To me, the reason to designate something as a “they” (singular, gender neutral, as in “they are an x”) rather than an “it”, is whether the term is in reference to a conscious/sentient being that could be seen as having a personality, or to an unconscious entity or object. Like you pointed out, people often refer to animals such as dogs and cats as “they” rather than “it”, especially when a person doesn’t know their sex. For example “I was chased around by this dog, and they were licking me”. While other people might still use “it”, I personally think “they” is more of a charitable acknowledgement of their personality (rather than “its personality”), and might potentially lead to treating them with more consideration than as designated similarly to objects.

But with AI that can replicate a personality without actually having consciousness, this seems to get very murky in my opinion. Technically using the same logic you might call an AI an “it” rather than a “they”, since they aren’t sentient/conscious (as far as we can determine currently at least), but when they convincingly present themselves as having a personality, it seems to warrant a consideration on whether to still use “it” or to perhaps use “they” instead. Not that there would necessarily be a reason to do so, but it seems like odd territory, especially when considering the hypothetical of the philosophical zombie, or possibly a highly advanced (but non-sentient) AI that was so faithfully replicating the behaviour of a human being that they could be interpreted the same way as a human, despite not having any consciousness whatsoever. Do we still call that like-a-human-but-not-a-human-and-not-conscious being an “it”, or would that feel inaccurate and warrant calling them a “they” due to their clear personality that appears identical to conscious personalities that we acknowledge?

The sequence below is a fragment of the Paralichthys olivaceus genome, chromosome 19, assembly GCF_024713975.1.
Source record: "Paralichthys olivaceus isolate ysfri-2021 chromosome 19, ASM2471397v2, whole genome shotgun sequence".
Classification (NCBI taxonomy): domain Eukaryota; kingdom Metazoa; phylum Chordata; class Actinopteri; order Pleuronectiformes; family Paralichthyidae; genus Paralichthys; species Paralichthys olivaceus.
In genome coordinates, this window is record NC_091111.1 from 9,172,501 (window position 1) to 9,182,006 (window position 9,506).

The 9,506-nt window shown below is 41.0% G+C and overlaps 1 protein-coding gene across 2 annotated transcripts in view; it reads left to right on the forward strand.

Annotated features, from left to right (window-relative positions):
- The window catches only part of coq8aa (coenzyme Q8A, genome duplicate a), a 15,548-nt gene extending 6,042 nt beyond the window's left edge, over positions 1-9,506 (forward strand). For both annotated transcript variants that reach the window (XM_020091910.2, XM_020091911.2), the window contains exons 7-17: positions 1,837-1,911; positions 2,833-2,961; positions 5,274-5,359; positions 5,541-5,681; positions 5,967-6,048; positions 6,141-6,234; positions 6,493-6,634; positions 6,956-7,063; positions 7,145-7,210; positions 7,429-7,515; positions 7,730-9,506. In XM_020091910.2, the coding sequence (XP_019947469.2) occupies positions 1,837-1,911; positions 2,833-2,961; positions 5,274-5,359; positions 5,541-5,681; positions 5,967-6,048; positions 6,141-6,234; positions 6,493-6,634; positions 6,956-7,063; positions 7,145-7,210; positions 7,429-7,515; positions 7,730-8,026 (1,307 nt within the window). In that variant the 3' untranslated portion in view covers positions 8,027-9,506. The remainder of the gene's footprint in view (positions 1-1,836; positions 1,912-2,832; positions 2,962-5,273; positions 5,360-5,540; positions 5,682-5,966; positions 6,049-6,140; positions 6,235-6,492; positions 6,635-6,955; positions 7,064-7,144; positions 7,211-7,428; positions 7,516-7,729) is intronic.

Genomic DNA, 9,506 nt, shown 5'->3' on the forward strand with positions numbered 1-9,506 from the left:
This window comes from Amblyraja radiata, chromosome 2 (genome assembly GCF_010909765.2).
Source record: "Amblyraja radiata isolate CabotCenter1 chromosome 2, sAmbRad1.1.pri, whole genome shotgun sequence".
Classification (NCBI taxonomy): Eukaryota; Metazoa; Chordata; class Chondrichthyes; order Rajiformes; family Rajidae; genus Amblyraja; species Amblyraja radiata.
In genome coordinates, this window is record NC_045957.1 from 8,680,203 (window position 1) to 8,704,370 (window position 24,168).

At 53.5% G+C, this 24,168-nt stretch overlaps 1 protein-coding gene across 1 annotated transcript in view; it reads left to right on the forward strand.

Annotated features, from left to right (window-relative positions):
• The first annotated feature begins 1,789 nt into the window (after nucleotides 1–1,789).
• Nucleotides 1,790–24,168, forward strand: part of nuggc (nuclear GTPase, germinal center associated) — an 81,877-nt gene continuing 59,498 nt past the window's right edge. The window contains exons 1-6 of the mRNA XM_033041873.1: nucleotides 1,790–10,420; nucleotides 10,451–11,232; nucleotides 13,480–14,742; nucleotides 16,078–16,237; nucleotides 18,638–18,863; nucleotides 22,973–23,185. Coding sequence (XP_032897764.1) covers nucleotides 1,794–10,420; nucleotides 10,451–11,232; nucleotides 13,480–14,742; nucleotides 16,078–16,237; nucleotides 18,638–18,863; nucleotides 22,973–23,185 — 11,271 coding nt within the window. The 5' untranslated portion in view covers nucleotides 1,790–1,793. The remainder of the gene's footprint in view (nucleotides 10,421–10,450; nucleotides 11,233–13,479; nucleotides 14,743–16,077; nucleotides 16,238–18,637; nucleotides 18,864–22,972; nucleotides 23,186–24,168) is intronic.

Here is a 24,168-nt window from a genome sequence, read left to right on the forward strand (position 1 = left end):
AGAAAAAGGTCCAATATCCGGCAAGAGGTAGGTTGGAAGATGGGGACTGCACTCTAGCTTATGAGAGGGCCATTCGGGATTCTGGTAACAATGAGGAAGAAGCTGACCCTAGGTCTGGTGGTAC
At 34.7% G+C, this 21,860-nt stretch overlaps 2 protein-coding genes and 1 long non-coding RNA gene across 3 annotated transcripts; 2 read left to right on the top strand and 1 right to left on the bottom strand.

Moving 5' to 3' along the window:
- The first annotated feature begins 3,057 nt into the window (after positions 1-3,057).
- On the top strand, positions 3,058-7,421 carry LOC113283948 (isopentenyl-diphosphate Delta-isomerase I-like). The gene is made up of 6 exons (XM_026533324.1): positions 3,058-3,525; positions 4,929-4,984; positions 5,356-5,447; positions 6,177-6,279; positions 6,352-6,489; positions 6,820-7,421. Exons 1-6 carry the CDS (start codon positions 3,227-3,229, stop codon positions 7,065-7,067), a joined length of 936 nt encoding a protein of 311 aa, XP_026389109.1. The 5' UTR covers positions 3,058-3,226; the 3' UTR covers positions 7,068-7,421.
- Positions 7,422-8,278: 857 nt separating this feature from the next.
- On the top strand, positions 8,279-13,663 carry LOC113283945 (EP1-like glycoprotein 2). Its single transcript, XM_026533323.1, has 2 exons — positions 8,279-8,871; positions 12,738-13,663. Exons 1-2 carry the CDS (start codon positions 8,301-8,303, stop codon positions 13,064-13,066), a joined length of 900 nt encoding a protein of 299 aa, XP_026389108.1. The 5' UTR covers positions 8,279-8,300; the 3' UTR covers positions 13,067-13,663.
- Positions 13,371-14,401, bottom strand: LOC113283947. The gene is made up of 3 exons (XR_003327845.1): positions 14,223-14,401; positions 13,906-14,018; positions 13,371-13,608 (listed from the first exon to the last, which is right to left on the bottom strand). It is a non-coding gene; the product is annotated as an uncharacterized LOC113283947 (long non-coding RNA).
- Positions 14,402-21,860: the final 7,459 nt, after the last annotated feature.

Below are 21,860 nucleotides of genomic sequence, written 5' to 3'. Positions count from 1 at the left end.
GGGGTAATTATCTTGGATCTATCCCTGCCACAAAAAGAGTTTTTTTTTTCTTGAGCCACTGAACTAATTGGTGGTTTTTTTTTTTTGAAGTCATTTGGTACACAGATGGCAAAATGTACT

“And just to throw another theoretical biology stick in the spokes, is an ant colony an “it” or a “they,” and why?”

I think that an ant colony could be called an it, just like a group of humans or a group of any animals could be called an “it”. While distinctly to this, I think an individual ant, given their consciousness/sentience, can be referred to as a “they”, similar to other conscious/sentient animals, including humans, or any hypothetical conscious/sentient beings for that matter. If we found an alien being on another planet that was conscious/sentient, it still makes sense to me to refer to them as a “they/them”, unless of course their gender was known in which case they could be a he/she, or whatever they identify as if they express that (purely hypothetically).